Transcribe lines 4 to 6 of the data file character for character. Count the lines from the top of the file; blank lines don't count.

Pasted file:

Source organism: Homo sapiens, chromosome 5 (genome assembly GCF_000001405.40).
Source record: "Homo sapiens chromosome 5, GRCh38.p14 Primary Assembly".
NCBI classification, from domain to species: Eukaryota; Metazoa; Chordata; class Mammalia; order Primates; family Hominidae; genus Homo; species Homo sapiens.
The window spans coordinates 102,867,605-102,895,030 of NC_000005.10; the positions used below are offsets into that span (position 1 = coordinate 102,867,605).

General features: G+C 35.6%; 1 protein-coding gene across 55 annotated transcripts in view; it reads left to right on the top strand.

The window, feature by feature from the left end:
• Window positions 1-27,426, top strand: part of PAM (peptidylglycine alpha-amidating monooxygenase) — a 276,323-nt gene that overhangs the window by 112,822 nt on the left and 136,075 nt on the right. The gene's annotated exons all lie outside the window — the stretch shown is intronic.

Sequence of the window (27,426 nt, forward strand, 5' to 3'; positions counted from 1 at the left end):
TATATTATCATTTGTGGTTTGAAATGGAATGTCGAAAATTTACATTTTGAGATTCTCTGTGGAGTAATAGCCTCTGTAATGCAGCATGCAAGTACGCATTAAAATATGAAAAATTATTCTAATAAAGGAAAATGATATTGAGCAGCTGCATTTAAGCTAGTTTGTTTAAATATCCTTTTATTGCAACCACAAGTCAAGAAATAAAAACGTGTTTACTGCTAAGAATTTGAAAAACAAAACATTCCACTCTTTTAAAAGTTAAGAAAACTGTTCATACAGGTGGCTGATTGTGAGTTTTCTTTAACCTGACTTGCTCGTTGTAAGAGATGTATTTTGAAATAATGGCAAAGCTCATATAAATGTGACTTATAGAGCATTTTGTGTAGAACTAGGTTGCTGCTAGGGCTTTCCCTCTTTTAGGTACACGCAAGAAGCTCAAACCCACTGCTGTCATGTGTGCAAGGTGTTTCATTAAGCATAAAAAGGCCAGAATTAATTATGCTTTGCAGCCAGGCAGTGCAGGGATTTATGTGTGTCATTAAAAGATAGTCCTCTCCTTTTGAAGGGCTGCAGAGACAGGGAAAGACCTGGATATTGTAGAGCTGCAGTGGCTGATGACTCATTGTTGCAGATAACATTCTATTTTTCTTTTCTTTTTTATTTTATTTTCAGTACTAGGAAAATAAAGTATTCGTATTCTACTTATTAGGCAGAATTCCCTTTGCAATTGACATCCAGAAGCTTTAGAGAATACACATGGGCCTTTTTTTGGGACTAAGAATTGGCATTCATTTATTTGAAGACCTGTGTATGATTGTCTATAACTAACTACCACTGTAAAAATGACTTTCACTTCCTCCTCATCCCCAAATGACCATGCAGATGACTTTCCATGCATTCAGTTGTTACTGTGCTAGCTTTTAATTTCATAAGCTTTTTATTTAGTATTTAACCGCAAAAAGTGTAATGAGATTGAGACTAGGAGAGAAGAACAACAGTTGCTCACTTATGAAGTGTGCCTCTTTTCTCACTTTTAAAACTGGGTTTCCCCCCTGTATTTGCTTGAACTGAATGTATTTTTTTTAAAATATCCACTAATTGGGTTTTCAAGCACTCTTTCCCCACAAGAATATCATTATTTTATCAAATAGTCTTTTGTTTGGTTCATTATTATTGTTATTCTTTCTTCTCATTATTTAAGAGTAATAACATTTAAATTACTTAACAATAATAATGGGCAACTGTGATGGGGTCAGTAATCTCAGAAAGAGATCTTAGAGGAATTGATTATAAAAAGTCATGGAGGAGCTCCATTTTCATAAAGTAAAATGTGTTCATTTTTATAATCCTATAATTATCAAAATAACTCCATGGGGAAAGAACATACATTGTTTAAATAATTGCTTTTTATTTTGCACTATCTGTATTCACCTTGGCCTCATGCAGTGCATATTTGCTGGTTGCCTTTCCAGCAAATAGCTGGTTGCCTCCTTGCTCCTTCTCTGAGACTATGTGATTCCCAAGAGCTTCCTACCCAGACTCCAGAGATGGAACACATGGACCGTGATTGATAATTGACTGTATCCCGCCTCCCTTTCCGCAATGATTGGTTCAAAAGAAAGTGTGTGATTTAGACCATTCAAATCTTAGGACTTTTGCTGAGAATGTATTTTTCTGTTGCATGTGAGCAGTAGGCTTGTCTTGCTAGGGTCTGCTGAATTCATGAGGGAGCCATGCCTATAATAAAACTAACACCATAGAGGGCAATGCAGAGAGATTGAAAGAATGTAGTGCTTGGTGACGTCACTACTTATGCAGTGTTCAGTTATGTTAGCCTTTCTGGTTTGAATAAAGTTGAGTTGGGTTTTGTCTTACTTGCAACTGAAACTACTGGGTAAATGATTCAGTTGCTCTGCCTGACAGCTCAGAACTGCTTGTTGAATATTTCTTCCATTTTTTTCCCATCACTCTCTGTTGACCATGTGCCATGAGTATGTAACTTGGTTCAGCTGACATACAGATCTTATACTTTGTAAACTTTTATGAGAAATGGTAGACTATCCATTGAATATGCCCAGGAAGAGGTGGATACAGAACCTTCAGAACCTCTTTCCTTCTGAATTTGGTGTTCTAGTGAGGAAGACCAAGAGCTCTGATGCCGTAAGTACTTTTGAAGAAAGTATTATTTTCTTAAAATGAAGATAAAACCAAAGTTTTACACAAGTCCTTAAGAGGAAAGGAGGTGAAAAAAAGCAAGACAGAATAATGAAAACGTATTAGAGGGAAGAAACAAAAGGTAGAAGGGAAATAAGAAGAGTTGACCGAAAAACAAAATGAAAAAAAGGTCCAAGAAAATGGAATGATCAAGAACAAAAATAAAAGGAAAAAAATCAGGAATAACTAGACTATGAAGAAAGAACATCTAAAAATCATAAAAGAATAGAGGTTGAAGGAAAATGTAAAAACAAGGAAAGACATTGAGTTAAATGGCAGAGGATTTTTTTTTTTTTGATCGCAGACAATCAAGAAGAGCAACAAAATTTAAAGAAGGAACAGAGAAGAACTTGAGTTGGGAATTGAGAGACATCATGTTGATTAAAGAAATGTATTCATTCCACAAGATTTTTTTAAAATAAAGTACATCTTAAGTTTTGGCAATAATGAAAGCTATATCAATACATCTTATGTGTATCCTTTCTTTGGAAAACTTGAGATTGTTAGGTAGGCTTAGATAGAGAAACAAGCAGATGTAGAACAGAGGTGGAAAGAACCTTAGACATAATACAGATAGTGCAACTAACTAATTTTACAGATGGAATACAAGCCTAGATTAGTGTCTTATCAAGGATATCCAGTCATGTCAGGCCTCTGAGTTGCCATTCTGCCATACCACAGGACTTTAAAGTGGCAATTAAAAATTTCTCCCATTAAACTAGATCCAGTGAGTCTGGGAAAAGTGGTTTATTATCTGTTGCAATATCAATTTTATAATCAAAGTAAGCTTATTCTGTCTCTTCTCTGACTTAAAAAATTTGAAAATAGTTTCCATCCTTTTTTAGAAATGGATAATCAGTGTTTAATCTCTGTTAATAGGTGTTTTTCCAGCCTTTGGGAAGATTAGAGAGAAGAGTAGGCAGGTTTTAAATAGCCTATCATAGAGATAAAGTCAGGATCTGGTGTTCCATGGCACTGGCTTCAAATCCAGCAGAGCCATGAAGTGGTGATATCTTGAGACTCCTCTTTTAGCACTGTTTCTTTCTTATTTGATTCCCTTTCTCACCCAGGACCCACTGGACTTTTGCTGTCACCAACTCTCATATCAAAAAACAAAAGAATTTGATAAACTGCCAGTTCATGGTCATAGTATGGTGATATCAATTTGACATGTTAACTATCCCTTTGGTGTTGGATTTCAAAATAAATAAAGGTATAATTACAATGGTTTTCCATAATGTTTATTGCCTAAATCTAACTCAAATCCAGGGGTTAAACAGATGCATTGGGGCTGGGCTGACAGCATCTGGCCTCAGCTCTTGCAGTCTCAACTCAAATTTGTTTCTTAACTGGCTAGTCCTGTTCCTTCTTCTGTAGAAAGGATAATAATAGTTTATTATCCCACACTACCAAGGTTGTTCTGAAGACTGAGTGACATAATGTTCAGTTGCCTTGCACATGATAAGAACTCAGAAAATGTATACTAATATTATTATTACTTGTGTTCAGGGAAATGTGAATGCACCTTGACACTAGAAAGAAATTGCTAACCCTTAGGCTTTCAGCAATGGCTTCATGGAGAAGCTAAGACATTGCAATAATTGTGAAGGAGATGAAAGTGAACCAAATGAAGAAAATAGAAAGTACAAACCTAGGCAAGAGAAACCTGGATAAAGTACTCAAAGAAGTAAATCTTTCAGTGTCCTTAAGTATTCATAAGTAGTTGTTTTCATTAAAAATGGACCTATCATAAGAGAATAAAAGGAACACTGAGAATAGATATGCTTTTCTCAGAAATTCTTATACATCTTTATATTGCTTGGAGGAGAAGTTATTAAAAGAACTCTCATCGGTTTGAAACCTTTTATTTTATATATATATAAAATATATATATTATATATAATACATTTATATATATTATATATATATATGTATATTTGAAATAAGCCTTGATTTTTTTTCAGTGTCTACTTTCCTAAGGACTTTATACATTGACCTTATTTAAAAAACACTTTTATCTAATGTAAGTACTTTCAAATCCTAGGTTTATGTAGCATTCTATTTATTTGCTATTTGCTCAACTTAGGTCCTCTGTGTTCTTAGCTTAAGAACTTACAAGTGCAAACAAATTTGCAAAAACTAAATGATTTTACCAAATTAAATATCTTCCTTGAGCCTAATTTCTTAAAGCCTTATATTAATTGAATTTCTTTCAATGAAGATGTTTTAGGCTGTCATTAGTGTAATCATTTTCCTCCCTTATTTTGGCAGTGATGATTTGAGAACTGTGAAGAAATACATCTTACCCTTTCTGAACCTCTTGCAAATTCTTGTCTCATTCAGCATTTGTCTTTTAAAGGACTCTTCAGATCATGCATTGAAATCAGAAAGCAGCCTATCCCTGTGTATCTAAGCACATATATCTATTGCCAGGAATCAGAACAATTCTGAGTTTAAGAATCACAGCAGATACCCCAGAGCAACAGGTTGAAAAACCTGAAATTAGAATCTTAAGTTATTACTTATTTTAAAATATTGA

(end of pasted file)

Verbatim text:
The window spans coordinates 102,867,605-102,895,030 of NC_000005.10; the positions used below are offsets into that span (position 1 = coordinate 102,867,605).

General features: G+C 35.6%; 1 protein-coding gene across 55 annotated transcripts in view; it reads left to right on the top strand.

The window, feature by feature from the left end: